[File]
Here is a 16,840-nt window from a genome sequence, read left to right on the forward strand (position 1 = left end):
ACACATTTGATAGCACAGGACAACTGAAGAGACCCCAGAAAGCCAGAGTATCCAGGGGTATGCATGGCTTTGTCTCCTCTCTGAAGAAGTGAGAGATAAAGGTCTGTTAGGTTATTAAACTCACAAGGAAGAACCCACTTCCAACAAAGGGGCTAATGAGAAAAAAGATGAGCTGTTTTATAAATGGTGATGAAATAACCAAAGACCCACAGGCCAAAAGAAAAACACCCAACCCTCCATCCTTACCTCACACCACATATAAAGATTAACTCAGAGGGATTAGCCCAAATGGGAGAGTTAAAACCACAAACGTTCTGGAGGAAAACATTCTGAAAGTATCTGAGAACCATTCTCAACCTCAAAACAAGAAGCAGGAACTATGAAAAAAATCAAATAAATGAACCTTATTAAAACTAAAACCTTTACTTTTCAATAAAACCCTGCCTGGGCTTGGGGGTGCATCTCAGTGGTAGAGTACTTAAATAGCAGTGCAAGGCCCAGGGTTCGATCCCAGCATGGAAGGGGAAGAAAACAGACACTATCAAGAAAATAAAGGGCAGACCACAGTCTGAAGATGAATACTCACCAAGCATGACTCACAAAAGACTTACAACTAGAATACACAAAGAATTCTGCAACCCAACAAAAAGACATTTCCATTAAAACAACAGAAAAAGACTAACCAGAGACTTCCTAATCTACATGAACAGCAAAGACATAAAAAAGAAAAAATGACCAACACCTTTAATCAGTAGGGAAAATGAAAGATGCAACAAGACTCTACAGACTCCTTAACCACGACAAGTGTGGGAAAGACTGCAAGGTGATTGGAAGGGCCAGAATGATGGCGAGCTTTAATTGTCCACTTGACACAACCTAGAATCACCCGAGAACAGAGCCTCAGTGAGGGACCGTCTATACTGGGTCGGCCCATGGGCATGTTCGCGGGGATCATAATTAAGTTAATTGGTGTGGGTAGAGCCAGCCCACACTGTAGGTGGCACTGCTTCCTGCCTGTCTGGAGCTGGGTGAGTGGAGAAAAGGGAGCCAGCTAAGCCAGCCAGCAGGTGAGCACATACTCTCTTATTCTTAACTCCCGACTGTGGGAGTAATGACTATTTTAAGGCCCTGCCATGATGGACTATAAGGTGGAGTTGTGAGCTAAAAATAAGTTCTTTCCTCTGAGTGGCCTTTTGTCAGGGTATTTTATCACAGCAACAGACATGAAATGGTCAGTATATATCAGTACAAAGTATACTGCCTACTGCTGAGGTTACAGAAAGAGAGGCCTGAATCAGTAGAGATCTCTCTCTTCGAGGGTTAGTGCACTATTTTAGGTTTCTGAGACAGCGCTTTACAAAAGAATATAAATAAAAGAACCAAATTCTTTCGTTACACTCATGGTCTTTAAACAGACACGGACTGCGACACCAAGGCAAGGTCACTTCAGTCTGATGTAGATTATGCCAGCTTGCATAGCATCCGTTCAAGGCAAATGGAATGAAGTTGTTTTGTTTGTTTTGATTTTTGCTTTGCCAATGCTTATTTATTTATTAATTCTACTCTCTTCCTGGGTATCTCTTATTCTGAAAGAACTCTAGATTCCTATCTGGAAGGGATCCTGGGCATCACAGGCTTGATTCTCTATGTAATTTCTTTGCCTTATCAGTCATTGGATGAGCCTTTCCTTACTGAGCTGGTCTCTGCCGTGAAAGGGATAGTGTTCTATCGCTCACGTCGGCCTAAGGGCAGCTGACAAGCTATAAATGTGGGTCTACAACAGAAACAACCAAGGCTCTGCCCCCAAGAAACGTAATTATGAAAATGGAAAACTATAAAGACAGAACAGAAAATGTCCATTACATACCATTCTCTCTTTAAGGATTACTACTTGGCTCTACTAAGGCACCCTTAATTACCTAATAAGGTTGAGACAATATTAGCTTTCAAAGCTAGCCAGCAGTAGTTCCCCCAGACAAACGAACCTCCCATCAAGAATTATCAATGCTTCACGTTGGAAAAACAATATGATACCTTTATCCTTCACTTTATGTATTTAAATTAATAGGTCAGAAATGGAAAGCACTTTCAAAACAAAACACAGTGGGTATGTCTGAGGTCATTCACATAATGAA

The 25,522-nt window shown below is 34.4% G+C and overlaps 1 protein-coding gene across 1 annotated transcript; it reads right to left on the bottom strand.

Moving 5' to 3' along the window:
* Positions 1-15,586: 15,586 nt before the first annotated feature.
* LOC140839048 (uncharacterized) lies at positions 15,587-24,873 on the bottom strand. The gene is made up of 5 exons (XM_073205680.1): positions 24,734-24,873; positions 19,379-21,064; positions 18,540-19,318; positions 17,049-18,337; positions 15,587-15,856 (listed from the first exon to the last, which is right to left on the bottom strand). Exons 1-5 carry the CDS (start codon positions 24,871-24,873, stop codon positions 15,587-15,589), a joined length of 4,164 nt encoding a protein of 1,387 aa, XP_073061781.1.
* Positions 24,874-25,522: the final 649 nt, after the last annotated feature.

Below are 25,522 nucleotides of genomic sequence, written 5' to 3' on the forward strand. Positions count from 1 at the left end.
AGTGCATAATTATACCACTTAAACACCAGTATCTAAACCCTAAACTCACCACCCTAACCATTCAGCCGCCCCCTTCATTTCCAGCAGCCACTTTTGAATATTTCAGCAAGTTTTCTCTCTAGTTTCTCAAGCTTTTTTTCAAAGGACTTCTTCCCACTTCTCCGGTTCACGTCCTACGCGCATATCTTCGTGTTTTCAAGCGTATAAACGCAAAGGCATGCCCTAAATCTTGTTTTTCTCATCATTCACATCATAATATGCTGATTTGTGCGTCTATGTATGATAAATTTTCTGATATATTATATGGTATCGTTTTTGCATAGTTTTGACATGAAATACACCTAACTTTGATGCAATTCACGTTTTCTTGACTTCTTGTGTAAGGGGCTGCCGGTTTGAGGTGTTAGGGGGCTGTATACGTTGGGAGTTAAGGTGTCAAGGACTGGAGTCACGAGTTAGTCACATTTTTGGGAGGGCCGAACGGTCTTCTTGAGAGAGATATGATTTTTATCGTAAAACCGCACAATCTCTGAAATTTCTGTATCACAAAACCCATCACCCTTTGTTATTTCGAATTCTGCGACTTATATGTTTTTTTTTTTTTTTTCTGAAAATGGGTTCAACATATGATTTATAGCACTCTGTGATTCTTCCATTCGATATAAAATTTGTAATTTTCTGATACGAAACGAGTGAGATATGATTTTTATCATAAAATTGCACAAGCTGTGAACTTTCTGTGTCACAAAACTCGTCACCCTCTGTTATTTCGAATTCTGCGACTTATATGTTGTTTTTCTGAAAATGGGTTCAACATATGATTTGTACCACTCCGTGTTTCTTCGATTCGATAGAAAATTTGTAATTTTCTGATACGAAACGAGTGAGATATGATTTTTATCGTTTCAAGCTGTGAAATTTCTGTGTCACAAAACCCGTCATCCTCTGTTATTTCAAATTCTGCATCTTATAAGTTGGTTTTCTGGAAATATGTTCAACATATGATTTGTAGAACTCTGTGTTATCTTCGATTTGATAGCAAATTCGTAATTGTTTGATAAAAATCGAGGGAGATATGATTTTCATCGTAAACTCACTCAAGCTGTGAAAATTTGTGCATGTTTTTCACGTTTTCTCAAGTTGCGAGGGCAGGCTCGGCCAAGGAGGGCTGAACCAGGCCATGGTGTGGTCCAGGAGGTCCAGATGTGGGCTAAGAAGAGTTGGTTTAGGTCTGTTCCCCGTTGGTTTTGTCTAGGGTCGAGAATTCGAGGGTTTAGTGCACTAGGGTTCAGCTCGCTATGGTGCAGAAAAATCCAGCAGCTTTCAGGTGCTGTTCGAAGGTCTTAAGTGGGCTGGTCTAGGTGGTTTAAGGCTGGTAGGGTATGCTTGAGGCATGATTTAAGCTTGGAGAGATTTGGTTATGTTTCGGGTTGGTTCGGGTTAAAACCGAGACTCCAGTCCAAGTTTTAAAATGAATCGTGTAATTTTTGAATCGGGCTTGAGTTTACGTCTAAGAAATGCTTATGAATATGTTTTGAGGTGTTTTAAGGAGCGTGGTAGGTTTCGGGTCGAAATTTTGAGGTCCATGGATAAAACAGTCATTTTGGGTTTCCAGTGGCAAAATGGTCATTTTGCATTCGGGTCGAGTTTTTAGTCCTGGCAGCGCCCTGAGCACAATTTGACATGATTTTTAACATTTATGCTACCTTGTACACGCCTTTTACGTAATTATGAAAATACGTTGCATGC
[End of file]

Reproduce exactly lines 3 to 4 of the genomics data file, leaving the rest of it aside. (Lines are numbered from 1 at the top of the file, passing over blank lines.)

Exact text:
The 25,522-nt window shown below is 34.4% G+C and overlaps 1 protein-coding gene across 1 annotated transcript; it reads right to left on the bottom strand.

Moving 5' to 3' along the window: